Ode to VB3

Custom controls on a Visual Basic form.

Custom controls on a Visual Basic form. (Photo credit: Wikipedia)

It became the norm’,
to fill up one’s form

With tons of controls
to avoid any holes

Add in some sex
with a VBX

Inside a frame,
controls all the same

The user went click.
The cursor would stick

An hourglass appeases,
as the progress bar wheezes

Although coding was sloppy,
it all fit on a floppy

How I miss thee, VB3,
Simplicity..

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Look and feel

English: This is a general-purpose alphanumeri...

English: This is a general-purpose alphanumeric LCD 한국어: 범용 액정 디스플레이 (Photo credit: Wikipedia)

The device itself was rudimentary. Nothing more than a cheap metal casing which housed a small two-line LCD display and a flat ZX81 style keyboard.

“Can you make it look exactly like that?”

The assignment was for a large national breakdown operator and the devices lived in drivers’ cabs. They allowed simple communication between the drivers and the operators in headquarters. The original manufacturers of the units was now bankrupt and the customer wanted to replace them with cheaper modern commodity hardware. Ultimately, they wanted to enhance the units to offer much more functionality, but for phase 1, they didn’t want to scare the horses. After all, training a huge fleet of breakdown truck drivers would take some time.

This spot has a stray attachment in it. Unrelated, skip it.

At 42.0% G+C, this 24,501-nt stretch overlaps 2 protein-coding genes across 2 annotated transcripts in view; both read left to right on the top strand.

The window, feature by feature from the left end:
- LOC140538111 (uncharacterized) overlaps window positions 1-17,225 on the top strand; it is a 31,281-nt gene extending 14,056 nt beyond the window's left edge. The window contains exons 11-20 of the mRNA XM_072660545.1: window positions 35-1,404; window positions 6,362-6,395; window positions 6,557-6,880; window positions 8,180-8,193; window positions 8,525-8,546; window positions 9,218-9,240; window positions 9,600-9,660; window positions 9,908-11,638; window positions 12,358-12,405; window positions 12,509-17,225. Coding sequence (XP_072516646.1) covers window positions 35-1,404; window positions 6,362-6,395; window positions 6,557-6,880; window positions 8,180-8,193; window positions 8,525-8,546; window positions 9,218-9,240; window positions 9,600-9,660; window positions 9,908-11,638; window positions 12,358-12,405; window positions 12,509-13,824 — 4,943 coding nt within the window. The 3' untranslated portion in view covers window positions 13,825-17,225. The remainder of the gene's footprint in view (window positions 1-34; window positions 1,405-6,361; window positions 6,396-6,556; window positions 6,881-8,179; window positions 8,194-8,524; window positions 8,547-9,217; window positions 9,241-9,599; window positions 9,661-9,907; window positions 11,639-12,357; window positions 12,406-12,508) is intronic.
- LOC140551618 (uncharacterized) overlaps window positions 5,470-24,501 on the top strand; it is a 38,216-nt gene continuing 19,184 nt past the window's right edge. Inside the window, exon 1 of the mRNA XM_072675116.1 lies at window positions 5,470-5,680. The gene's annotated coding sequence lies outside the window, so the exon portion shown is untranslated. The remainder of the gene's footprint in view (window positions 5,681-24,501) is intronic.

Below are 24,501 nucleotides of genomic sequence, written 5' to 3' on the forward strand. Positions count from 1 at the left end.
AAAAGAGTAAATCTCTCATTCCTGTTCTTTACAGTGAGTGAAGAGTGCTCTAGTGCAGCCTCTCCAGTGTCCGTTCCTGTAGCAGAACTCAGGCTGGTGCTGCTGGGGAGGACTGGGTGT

My colleague studied the unit whilst mentally appraising the effort involved in replicating the look and feel of the user interface.

“As long as you leave one with us.”

So how hard would it be? Seeing as the hardware dictated that the only realistic programming language was Microsoft Visual C++, the answer was very hard indeed. Almost everything in C++ takes a surprising amount of code but if my colleague stood any chance of replicating the finer nuances of the device, he would have to resort to the dreaded owner-draw control. For ordinary controls which come as part of the operating system, Windows does all the hard work of drawing them every time something on the screen changes. For an owner-draw control, you have to write code. Reams and reams of it.

He took ages on those buttons. Firstly he studied the original, taking measurements and looking at everything through a magnifying glass to make sure he had the finer detail. The text on the buttons was not a standard Windows font either so on top of everything, he would have to create a custom font.

More than once I heard an “Aaaaaaaarrrgggh” from over the cubicle partition as he fought with the inner nuances of operating system libraries. After a month or so, he was ready for the first customer demonstration. I checked out his handiwork. It was an impeccable replica of the crude user interface. When the customer came in to see it, his brow wrinkled.